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Questions about fertilizer legislation raised in opening Florida House committee meetingqrcode

Dec. 7, 2012

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Dec. 7, 2012
The chairman of the Florida House Agriculture and Natural Resources Committee said Tuesday he expects fertilizer legislation to come up again this year but added that he'd prefer that the parties involved work out the issues among themselves.
Legislation to restrict local governments from regulating fertilizer use has come up during each of the past three legislative sessions. 
Landscaping and lawn care trade groups say the state shouldn't have a patchwork of local fertilizer regulations. Environmentalists and some local officials say local fertilizer regulations are needed to protect waterways from nutrient pollution.
During a House Agriculture and Natural Resources Committee meeting on Tuesday, Rep. Katie Edwards, D-Plantation, asked state agriculture officials about their suggestion that state fertilizer laws need to be rewritten and whether those changes would affect local fertilizer regulations.
Rep. Matt Caldwell, R-Lehigh Acres and committee chairman, said after the meeting he expects fertilizer legislation again -- and more controversy.
"It would surprise me if it doesn't come up again," he said. "It's always a contentious issue between the industry and local governments."
Caldwell also said he'd prefer not to impose a preemption on local governments if it can be avoided. "I'd prefer to see them (groups on either side) work it out for themselves," he said.
Last year, SB 604 would have exempted certified lawn care workers from local fertilizer regulations but it was killed in a Senate committee vote. 
On Tuesday, Andy Rackley, director of the Division of Agricultural Environmental Services at the Florida Department of Agriculture and Consumer Services, said state standards for fertilizer strength and application rates should be taken out of law and updated through rule-making. But in response to Edwards' question, Rackley said those law changes should not affect local ordinances.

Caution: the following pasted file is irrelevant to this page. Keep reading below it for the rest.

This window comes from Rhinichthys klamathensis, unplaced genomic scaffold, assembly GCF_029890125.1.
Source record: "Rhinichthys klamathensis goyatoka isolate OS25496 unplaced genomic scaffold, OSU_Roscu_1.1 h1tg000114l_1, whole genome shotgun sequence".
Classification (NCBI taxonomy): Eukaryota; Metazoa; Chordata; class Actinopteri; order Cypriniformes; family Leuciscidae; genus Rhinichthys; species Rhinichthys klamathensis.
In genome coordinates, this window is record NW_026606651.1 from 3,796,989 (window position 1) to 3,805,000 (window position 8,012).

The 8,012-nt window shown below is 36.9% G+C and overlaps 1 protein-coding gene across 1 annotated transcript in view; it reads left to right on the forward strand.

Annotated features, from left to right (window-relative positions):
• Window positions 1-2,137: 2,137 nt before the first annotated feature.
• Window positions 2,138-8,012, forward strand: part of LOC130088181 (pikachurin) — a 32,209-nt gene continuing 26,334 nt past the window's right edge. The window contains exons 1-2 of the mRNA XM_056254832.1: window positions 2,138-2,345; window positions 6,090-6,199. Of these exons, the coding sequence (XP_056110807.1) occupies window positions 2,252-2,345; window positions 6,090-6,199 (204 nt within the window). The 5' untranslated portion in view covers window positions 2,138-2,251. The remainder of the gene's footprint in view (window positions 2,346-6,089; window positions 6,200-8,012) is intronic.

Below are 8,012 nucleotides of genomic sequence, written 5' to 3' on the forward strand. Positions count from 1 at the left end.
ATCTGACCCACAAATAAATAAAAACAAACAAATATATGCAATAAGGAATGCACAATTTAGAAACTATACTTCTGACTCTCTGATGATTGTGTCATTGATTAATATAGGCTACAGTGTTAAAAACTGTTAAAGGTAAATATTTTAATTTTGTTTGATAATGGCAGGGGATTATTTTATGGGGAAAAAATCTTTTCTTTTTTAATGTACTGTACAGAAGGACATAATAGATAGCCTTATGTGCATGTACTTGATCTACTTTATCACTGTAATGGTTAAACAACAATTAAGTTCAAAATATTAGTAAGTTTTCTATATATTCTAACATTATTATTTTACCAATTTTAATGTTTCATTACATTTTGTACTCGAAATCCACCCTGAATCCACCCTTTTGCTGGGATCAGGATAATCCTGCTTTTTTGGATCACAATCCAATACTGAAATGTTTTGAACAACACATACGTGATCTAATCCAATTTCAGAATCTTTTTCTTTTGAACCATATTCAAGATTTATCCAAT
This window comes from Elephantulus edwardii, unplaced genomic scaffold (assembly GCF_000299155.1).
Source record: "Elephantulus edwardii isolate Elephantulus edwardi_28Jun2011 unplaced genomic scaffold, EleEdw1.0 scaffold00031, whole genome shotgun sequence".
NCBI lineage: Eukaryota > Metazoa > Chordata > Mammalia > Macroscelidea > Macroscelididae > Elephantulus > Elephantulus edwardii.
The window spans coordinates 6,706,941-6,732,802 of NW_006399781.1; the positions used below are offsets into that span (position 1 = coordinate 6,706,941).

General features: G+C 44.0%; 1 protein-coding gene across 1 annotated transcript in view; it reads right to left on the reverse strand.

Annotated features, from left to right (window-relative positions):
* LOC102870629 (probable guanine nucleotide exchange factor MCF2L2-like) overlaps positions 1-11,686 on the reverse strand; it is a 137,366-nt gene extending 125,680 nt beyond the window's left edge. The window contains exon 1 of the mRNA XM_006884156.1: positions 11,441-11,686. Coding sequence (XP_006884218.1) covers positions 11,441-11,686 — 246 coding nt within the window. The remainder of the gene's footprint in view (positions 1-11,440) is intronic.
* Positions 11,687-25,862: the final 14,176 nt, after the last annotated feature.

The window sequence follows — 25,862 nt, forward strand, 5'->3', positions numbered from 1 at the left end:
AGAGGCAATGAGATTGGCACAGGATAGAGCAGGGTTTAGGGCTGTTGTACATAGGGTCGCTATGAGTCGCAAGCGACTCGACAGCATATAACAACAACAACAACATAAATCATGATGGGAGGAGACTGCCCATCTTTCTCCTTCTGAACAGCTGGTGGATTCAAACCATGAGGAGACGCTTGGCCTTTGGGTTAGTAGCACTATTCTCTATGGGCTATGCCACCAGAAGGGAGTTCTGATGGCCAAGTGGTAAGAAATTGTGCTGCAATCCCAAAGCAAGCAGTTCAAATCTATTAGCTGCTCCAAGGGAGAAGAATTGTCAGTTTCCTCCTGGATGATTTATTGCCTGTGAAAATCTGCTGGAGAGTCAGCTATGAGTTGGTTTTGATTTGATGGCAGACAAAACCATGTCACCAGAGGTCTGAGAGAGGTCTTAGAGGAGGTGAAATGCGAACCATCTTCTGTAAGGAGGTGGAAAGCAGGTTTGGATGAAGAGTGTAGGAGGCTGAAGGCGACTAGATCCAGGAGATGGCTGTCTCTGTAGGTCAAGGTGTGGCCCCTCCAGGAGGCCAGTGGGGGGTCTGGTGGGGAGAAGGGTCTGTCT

Rackley also said the University of Florida Institute of Food and Agricultural Sciences is wrapping up research on turfgrass fertilizer use that could influence local regulations but not the preemption issue at the state level. IFAS has scheduled a Jan. 15 meeting in Citra to discuss the findings.
"Some local governments may look at this information and say we need to adjust the (fertilizer) black-out period of time or shorten it, but it won't make them," Rackley said.
Edwards, who was elected in November, said she doesn't know whether a preemption is needed or whether she will file legislation. She said there may be an approach similar to the one Orange County took to limit fertilizer use by working with landscaping professionals to win their support.
"I want people to be on notice we are thinking about doing something," Edwards said. "But we are looking at giving people with an interest in legislation like this to weigh in now."
Cragin Mosteller, spokeswoman for the Florida Association of Counties, said her group wants to work with the various groups on legislation but will oppose restrictions on local governments.
"Unfortunately, I think you have to allow that (dialogue on local regulations) to happen on a local level," she said. "That is exactly what happened in Orange County. There have been a lot of communities around the state who have been doing that."

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